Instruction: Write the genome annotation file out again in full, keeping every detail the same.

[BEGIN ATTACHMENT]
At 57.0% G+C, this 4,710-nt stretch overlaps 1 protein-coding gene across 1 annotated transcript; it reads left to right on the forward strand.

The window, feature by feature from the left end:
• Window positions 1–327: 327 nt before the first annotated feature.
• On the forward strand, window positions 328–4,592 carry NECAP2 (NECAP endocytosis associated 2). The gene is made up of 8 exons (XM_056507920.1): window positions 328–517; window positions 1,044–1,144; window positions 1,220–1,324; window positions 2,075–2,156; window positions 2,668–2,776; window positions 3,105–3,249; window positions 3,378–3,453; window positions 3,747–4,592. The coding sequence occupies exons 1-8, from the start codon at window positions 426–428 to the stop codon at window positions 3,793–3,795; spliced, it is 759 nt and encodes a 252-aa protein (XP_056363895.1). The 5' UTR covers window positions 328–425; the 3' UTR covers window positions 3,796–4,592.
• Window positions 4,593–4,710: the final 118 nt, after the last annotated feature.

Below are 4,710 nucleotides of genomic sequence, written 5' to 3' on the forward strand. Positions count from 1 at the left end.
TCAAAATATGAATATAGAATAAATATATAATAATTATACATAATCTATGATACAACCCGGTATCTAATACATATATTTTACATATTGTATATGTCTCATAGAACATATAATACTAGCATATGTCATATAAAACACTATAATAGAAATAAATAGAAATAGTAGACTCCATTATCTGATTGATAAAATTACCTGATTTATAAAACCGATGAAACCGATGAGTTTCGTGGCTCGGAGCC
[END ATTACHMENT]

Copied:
At 57.0% G+C, this 4,710-nt stretch overlaps 1 protein-coding gene across 1 annotated transcript; it reads left to right on the forward strand.

The window, feature by feature from the left end:
• Window positions 1–327: 327 nt before the first annotated feature.
• On the forward strand, window positions 328–4,592 carry NECAP2 (NECAP endocytosis associated 2). The gene is made up of 8 exons (XM_056507920.1): window positions 328–517; window positions 1,044–1,144; window positions 1,220–1,324; window positions 2,075–2,156; window positions 2,668–2,776; window positions 3,105–3,249; window positions 3,378–3,453; window positions 3,747–4,592. The coding sequence occupies exons 1-8, from the start codon at window positions 426–428 to the stop codon at window positions 3,793–3,795; spliced, it is 759 nt and encodes a 252-aa protein (XP_056363895.1). The 5' UTR covers window positions 328–425; the 3' UTR covers window positions 3,796–4,592.
• Window positions 4,593–4,710: the final 118 nt, after the last annotated feature.

Below are 4,710 nucleotides of genomic sequence, written 5' to 3' on the forward strand. Positions count from 1 at the left end.
TCAAAATATGAATATAGAATAAATATATAATAATTATACATAATCTATGATACAACCCGGTATCTAATACATATATTTTACATATTGTATATGTCTCATAGAACATATAATACTAGCATATGTCATATAAAACACTATAATAGAAATAAATAGAAATAGTAGACTCCATTATCTGATTGATAAAATTACCTGATTTATAAAACCGATGAAACCGATGAGTTTCGTGGCTCGGAGCC